It’s time to talk about poo, a subject you will quite likely become surprisingly comfortable with over the next few years. The baby’s intestines have now developed to the point that nutrients can be absorbed from the amniotic fluid that the baby is swallowing. At this point, most of the nutrients are still coming from the mother, via the placenta, but some are now passing through the intestinal system and arriving softly in the large intestine. That is where we find it: baby’s first poo, or meconium, as it is also called. More will be added during the rest of the pregnancy and it will come out as a little gift for whoever changes the first nappy (unless the baby poos in the amniotic fluid, or right when it comes out). It isn’t only poo that is new; the baby’s bone marrow has now also started helping the liver and spleen produce blood cells. Antibodies, which protect the baby from sickness when it comes out, come from the mother’s blood. Around now, you can usually also start hearing the baby’s heart beat with a stethoscope. It can be tricky to tell whether it is the mother’s or baby’s heart, but for every time the mother’s heart beats, the baby’s heart beats twice – so listen for that rapid little beat.
What are your thoughts in the run-up to childbirth? Has it started to feel real yet? As with everything else, how you feel will be very individual. You may long to meet your child, and to no longer carry an extra body inside your own anymore. Meanwhile, it’s also pretty common for childbirth to awaken some anxiety, and maybe even fear. If you are expecting a baby together with a partner, you might have started worrying that something might happen to them. However strange it might sound to someone else, it might be pretty alarming to watch your partner climb a ladder! It’s entirely natural to feel this way before childbirth, about your partner and about becoming a parent. This anxiety can be explained in part purely biologically: when the baby comes, you are vitally important for the little tot, and that’s why you want to avoid exposing yourself to danger. Getting used to not having total control is a major part of becoming a parent. Having a baby is a huge, life-altering event – probably the biggest experience you can have in life, and no one is unaffected by that. It can be good to put your feelings into words by talking to someone; verbalizing your emotions and sorting your thoughts can make it easier to avoid unnecessary anxiety. Your feelings will also be quite individual. Some people look forward to childbirth with curiosity, while others feel panicked at the very thought. If you tend towards the latter, it can help to visit the hospital and read about pain relief and the phases of childbirth. If your anxiety becomes overwhelming and impacts your daily life to an extent that limits you, don’t try to handle that yourself. Help is available and your doctor or midwife is the first step. They can provide information about therapy to interrupt negative thought patterns or put you in touch with a psychologist who might be associated with the clinic where you’ll be giving birth. Some places also have clinics that specialise in childbirth-related fear.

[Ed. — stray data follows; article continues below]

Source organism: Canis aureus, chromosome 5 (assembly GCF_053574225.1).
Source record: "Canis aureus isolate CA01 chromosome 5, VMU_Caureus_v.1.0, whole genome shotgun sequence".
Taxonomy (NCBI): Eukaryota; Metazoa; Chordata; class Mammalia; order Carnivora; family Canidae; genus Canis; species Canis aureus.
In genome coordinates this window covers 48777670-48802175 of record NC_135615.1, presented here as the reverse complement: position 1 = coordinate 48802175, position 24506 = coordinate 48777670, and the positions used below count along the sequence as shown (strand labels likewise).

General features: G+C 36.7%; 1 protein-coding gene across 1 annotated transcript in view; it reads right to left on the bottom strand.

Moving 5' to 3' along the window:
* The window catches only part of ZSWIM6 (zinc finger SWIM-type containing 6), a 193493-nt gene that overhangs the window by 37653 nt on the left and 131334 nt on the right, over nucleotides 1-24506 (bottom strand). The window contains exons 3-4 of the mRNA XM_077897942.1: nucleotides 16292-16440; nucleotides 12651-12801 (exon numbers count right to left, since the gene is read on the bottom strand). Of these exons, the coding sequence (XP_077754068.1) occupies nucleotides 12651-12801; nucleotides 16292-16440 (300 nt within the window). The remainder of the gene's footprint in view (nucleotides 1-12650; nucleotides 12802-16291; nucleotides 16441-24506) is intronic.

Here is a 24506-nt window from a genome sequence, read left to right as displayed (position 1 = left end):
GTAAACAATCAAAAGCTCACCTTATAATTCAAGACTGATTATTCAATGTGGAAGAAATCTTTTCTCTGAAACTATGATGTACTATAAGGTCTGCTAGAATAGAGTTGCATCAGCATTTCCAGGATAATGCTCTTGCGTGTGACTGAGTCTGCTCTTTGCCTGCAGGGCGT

Worrying about childbirth is completely natural, even for the partner who will just be holding a hand and offering encouragement. You will undoubtedly have thoughts about how to best support your partner, and what it will be like to see someone you love in pain. You might also be worried about whether your baby will be okay. To some extent, you have to accept the feeling that you won’t have control, even if it feels awful. But there are some things you can do something about. Learn about everything from the phases of childbirth and pain relief to how to find your way to the hospital. These are good things that you can address already now, and usually, the more you know, the less worried you will be. Look up prophylaxis courses and informational meetings at childbirth clinics. Group discussions with other parents-to-be might also help; talking to others who are in similar situations can often answer your questions. Many people find it nice to hear that you’re not alone in your fear of passing out during childbirth, and it’s especially nice to also learn that it’s pretty rare for that to happen! But sometimes, information and accepting your worry aren’t enough; it can still be too much. In that case, you should be aware that as a partner, you can also contact your doctor or midwife to obtain tools to handle your worries, or to contact a clinic that specialises in childbirth-related anxiety. And remember: the vast majority of babies are born completely healthy!